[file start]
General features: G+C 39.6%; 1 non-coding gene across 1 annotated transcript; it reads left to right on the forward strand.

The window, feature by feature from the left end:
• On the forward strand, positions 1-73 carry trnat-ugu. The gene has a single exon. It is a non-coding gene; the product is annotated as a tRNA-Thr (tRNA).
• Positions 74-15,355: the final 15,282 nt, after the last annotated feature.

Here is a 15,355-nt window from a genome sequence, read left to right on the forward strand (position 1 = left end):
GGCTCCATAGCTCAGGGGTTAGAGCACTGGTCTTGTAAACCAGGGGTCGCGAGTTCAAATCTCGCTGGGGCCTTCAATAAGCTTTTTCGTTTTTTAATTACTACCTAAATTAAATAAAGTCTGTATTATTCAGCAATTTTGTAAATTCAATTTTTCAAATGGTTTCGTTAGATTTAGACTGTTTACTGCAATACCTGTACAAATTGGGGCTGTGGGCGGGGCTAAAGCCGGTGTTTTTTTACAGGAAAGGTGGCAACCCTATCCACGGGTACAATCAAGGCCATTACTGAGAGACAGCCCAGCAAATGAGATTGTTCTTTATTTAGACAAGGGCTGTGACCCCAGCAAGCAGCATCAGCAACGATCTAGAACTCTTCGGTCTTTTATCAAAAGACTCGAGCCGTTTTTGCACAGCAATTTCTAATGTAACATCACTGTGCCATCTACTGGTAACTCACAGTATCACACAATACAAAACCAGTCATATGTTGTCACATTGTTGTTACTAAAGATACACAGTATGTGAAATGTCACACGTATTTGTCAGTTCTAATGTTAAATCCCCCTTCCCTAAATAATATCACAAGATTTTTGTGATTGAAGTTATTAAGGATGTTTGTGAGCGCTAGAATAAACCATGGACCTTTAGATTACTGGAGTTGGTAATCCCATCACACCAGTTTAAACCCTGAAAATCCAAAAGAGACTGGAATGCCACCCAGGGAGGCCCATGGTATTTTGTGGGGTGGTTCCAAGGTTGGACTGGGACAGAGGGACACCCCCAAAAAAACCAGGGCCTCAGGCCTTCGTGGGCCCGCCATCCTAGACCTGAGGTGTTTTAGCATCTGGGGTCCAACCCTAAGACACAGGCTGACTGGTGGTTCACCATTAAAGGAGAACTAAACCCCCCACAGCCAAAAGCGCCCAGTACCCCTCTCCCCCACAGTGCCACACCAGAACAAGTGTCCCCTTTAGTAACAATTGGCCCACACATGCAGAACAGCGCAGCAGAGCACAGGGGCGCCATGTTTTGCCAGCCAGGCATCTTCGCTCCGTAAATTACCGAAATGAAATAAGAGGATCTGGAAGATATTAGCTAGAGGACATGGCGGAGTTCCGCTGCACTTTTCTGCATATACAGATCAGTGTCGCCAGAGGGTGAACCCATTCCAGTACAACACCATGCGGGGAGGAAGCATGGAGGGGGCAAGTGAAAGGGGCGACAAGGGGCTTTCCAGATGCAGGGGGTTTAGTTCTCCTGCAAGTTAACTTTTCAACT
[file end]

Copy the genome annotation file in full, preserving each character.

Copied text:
General features: G+C 39.6%; 1 non-coding gene across 1 annotated transcript; it reads left to right on the forward strand.

The window, feature by feature from the left end:
• On the forward strand, positions 1-73 carry trnat-ugu. The gene has a single exon. It is a non-coding gene; the product is annotated as a tRNA-Thr (tRNA).
• Positions 74-15,355: the final 15,282 nt, after the last annotated feature.

Here is a 15,355-nt window from a genome sequence, read left to right on the forward strand (position 1 = left end):
GGCTCCATAGCTCAGGGGTTAGAGCACTGGTCTTGTAAACCAGGGGTCGCGAGTTCAAATCTCGCTGGGGCCTTCAATAAGCTTTTTCGTTTTTTAATTACTACCTAAATTAAATAAAGTCTGTATTATTCAGCAATTTTGTAAATTCAATTTTTCAAATGGTTTCGTTAGATTTAGACTGTTTACTGCAATACCTGTACAAATTGGGGCTGTGGGCGGGGCTAAAGCCGGTGTTTTTTTACAGGAAAGGTGGCAACCCTATCCACGGGTACAATCAAGGCCATTACTGAGAGACAGCCCAGCAAATGAGATTGTTCTTTATTTAGACAAGGGCTGTGACCCCAGCAAGCAGCATCAGCAACGATCTAGAACTCTTCGGTCTTTTATCAAAAGACTCGAGCCGTTTTTGCACAGCAATTTCTAATGTAACATCACTGTGCCATCTACTGGTAACTCACAGTATCACACAATACAAAACCAGTCATATGTTGTCACATTGTTGTTACTAAAGATACACAGTATGTGAAATGTCACACGTATTTGTCAGTTCTAATGTTAAATCCCCCTTCCCTAAATAATATCACAAGATTTTTGTGATTGAAGTTATTAAGGATGTTTGTGAGCGCTAGAATAAACCATGGACCTTTAGATTACTGGAGTTGGTAATCCCATCACACCAGTTTAAACCCTGAAAATCCAAAAGAGACTGGAATGCCACCCAGGGAGGCCCATGGTATTTTGTGGGGTGGTTCCAAGGTTGGACTGGGACAGAGGGACACCCCCAAAAAAACCAGGGCCTCAGGCCTTCGTGGGCCCGCCATCCTAGACCTGAGGTGTTTTAGCATCTGGGGTCCAACCCTAAGACACAGGCTGACTGGTGGTTCACCATTAAAGGAGAACTAAACCCCCCACAGCCAAAAGCGCCCAGTACCCCTCTCCCCCACAGTGCCACACCAGAACAAGTGTCCCCTTTAGTAACAATTGGCCCACACATGCAGAACAGCGCAGCAGAGCACAGGGGCGCCATGTTTTGCCAGCCAGGCATCTTCGCTCCGTAAATTACCGAAATGAAATAAGAGGATCTGGAAGATATTAGCTAGAGGACATGGCGGAGTTCCGCTGCACTTTTCTGCATATACAGATCAGTGTCGCCAGAGGGTGAACCCATTCCAGTACAACACCATGCGGGGAGGAAGCATGGAGGGGGCAAGTGAAAGGGGCGACAAGGGGCTTTCCAGATGCAGGGGGTTTAGTTCTCCTGCAAGTTAACTTTTCAACT